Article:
* Greece returns to bond markets, lifts fixed income
* Fed minutes prop up world equities
* Earlier gains on European shares fizzle out
* Equities best asset class - Hampstead Capital's van Dam
By Sudip Kar-Gupta
LONDON, April 10 Greece's stunning return to the
bond market buoyed European fixed income assets on Thursday,
enabling euro zone bond prices to strengthen and outperform flat
Global equities had earlier risen after minutes from the
Federal Reserve's last meeting tempered concerns over future U.S
interest rate rises, although those gains later fizzled out.
The MSCI All-Country World index rose 0.2
percent while the similar MSCI World Index,
which only tracks stocks from developed economies, inched up by
In Europe, the MSCI Europe index edged down
by 0.2 percent while the FTSEurofirst 300 index of top
European shares slipped 0.5 percent.
Nevertheless, investors looked optimistically to Greece's
much-heralded return to the bond markets on Thursday for further
evidence that Europe's economic recovery is gathering pace.
Just two years after being at the epicentre of the euro
zone's sovereign debt crisis, Greece launched a 3 billion euro
($4.2 billion) five-year bond offering a yield of 4.95 percent.
The country's deputy prime minister Evangelos Venizelos said
the sale had been at least eight times oversubscribed.
Commerzbank strategist Michael Leister said the sale showed
the country was on track in terms of fighting back from a deep
"It's not a particularly cheap deal for them but they are on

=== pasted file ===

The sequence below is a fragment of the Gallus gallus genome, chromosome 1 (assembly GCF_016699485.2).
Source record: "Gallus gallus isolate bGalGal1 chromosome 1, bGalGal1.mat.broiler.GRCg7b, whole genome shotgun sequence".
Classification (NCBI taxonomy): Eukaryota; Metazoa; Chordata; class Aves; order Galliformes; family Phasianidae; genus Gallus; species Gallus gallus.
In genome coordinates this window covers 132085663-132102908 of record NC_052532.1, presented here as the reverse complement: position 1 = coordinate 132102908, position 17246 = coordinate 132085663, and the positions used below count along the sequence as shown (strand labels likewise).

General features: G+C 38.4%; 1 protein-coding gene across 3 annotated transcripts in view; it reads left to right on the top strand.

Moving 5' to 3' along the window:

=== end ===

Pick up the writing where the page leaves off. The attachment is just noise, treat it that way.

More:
the right track and it shows the debt crisis has eased
significantly," he said.
FED MINUTES PROP UP STOCKS
The Fed minutes released on Wednesday fuelled a rally on
Wall Street, where all three major U.S. stock indexes ended up
more than 1 percent.
Financial markets also pushed out expectations of a first
Fed rate hike by about six weeks, to July 2015, trading in
interest-rate futures showed, while the MSCI Emerging Market
index rose 0.6 percent.
The Fed's minutes also weighed on the U.S. dollar, which
traded flat against a basket of six major currencies.
"The Fed minutes suggested that the Fed committee was not as
hawkish as some had been led to perceive," said Hantec Markets
analyst Richard Perry.
Weak Chinese trade data earlier in Asia caused Brent crude
futures to ease towards $107 a barrel on Thursday, while
gold scaled fresh two-week highs.
However, Hampstead Capital hedge fund manager Lex van Dam
said equities remained his preferred asset class.
He said world stock markets remained buoyed by the efforts
of the Fed and other major central banks to support economic
growth and keep interest rates low.
"This does continue to make me believe that equities are the
best play in town."
($1 = 0.7234 Euros)
($1 = 0.7234 Euros)
(additional reporting by Hideyuki Sano, Blaise Robinson, Tricia
Wright and Emelia Sithole; Editing by Toby Chopra)